As shown in FIG. 11, in this embodiment, as compared with the pixel shown in FIG. 3, there are provided additionally a fourth MOS transistor T4 having its gate connected to the node “a” for performing current amplification in accordance with the voltage at the node “a”, and a fifth MOS transistor T5 for initializing the potential at the node “a”. The source of the MOS transistor T3 is connected to the output signal line 6 (this output signal line 6 corresponds to the output signal lines 6-1, 6-2, . . . , 6-m shown in FIG. 9). Just like the MOS transistors T1 to T3, the MOS transistors T4 and T5 are both N-channel MOS transistors, and have their back gates grounded.

A direct-current voltage VPD is applied to the drain of the MOS transistor T4, and a signal ΦV is fed to the gate of the MOS transistor T3. A direct-current voltage VRB2 is applied to the source of the MOS transistor T5, and a signal ΦVRS is fed to the gate of the same MOS transistor T5. The direct-current voltage VPD is applied also to the drain of the MOS transistor T2. In this embodiment, the MOS transistors T1 to T3 and the capacitors C1 and C2 operate in the same manner as in the first embodiment (FIG. 3) so as to output an electric signal (output signal) obtained by converting the amount of incident light logarithmically.

(1) How to Convert the Light Incident on the Individual Pixels into an Electric Signal

In this embodiment, as in the first embodiment, by turning the voltage of the signal ΦVRB to a low level so that the MOS transistor T1 operates in a subthreshold region, it is possible to output to the output signal line 6 an output signal obtained by logarithmically converting the photoelectric current output from the photodiode PD in accordance with the amount of incident light. Now, a description will be given of how the individual circuit elements of the pixel shown in FIG. 11 operate when the output signal is produced by converting the photoelectric current logarithmically.

When light enters the photodiode PD, a photoelectric current is generated therein, and, due to the subthreshold characteristics of MOS transistors, a voltage having the value obtained by converting the photoelectric current natural-logarithmically appears at the gates of the MOS transistors T1 and T2. This voltage causes a current to flow through the MOS transistor T2, and, as a result, an electric charge that is equivalent to the value obtained by converting the integral of the photoelectric current natural-logarithmically is accumulated in the capacitor C2. That is, a voltage proportional to the value obtained by converting the integral of the photoelectric current natural-logarithmically appears at the node “a” between the capacitor C2 and the source of the MOS transistor T2. Here, the MOS transistors T3 and T5 are off.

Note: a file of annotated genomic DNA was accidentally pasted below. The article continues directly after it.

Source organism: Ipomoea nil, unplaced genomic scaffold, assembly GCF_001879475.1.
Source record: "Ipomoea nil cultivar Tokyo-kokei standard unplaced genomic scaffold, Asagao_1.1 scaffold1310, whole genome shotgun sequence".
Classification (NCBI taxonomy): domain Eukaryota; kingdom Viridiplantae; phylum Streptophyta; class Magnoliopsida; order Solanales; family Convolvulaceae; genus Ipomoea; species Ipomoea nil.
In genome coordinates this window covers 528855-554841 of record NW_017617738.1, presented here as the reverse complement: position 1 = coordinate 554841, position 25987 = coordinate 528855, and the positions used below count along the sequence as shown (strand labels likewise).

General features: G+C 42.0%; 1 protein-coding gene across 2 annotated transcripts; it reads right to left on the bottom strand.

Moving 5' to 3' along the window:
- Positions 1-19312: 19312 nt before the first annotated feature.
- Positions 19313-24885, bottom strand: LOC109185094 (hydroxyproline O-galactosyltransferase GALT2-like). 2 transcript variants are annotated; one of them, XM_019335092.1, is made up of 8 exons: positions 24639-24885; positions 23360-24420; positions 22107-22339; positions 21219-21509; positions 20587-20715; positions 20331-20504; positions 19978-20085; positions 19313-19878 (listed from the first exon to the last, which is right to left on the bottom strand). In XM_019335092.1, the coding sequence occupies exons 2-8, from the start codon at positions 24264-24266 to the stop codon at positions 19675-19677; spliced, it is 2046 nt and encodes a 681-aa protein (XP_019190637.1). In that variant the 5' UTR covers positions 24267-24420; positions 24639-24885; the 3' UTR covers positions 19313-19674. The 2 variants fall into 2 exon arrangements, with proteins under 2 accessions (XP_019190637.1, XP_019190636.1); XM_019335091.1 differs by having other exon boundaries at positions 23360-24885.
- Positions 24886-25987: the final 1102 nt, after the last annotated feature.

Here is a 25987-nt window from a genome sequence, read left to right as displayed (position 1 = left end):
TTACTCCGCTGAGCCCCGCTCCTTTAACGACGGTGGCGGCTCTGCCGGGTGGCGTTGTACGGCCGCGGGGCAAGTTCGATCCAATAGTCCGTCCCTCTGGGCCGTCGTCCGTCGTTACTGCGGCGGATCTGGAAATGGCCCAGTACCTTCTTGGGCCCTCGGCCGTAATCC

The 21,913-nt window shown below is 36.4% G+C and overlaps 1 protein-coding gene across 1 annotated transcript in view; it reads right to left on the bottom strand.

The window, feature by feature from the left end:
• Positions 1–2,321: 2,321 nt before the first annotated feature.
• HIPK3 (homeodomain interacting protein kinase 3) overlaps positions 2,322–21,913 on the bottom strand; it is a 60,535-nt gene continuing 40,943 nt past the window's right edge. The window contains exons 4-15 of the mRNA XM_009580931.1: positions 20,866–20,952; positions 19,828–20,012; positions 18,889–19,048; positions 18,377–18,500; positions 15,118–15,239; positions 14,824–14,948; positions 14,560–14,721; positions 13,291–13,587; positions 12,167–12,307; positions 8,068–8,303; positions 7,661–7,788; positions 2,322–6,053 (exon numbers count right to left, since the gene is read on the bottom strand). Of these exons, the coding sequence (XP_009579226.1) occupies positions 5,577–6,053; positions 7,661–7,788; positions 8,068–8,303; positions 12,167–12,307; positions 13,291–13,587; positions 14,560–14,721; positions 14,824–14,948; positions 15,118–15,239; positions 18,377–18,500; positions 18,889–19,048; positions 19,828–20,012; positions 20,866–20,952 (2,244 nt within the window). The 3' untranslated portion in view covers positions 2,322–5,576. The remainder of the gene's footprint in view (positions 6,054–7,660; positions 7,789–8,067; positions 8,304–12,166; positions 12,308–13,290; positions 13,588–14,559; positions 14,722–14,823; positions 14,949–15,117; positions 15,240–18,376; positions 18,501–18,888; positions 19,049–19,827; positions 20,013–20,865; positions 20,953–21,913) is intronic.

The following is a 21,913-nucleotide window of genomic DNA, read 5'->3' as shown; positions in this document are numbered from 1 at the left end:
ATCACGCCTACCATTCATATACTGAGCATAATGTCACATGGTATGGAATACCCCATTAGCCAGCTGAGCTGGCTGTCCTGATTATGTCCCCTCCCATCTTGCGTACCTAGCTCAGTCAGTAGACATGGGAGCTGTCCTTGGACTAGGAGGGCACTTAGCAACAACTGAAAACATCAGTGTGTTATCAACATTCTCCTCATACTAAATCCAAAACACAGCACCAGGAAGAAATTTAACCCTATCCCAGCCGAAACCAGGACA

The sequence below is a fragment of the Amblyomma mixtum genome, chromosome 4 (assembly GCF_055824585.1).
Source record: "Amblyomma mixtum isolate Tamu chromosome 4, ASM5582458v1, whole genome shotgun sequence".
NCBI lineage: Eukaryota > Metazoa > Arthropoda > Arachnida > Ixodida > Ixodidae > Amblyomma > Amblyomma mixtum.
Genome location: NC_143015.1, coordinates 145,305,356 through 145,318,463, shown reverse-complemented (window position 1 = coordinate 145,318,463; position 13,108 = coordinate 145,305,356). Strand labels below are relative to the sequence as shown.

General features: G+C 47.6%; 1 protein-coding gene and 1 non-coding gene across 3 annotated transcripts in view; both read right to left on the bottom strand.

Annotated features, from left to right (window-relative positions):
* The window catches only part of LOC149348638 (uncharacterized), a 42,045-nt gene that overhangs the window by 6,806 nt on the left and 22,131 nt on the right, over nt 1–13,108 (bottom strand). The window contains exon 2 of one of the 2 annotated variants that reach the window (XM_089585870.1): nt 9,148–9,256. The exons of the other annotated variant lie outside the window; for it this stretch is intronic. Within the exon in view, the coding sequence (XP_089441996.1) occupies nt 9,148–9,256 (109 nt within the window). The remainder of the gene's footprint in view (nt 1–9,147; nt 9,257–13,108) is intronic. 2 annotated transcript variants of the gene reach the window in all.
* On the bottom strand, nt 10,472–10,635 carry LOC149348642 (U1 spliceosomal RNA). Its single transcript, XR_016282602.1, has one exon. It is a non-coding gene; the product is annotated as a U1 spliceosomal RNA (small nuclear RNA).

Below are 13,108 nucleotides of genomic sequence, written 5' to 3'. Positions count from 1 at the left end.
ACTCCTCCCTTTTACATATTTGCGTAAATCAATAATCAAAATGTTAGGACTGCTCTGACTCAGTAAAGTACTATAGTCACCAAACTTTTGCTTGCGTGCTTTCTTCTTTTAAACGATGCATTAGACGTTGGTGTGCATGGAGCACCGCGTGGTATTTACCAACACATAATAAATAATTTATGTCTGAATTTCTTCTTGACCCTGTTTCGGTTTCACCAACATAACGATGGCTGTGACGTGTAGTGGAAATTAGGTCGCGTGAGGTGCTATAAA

Next, the pulse signal ΦV is fed to the gate of the MOS transistor T3 to turn this MOS transistor T3 on. This causes a current proportional to the voltage applied to the gate of the MOS transistor T4 to be fed through the MOS transistors T3 and T4 to the output signal line 6. Here, the voltage applied to the gate of the MOS transistor T4 is equal to the voltage appearing at the node “a”, and therefore the current thus fed to the output signal line 6 has the value obtained by converting the integral of the photoelectric current natural-logarithmically. In this way, a signal (output current) proportional to the logarithm of the amount of incident light is read, and thereafter the MOS transistor T3 is turned off.

(2) How to Reset the Individual Pixels

Now, how resetting is achieved in the pixel having the circuit configuration shown in FIG. 11 will be described with reference to the drawings. FIG. 12 is a timing chart of the signals fed to the signal lines connected to the individual circuit elements constituting each pixel during resetting. As described under (1) above, in the pixel having the circuit configuration shown in FIG. 11, when the pulse signal ΦV is fed to the gate of the MOS transistor T3, an electric signal (output signal) obtained by converting the amount of incident light logarithmically is output to the output signal line 6. After this output signal has been output, the pulse signal ΦV turns to a low level, and resetting starts. In this embodiment, the relationship of the potentials in the MOS transistor T1 during resetting is the same as in the first embodiment, i.e. as shown in FIGS. 5B to 5E. Now, how this resetting is achieved will be described with reference to FIGS. 5A to 5E and 12.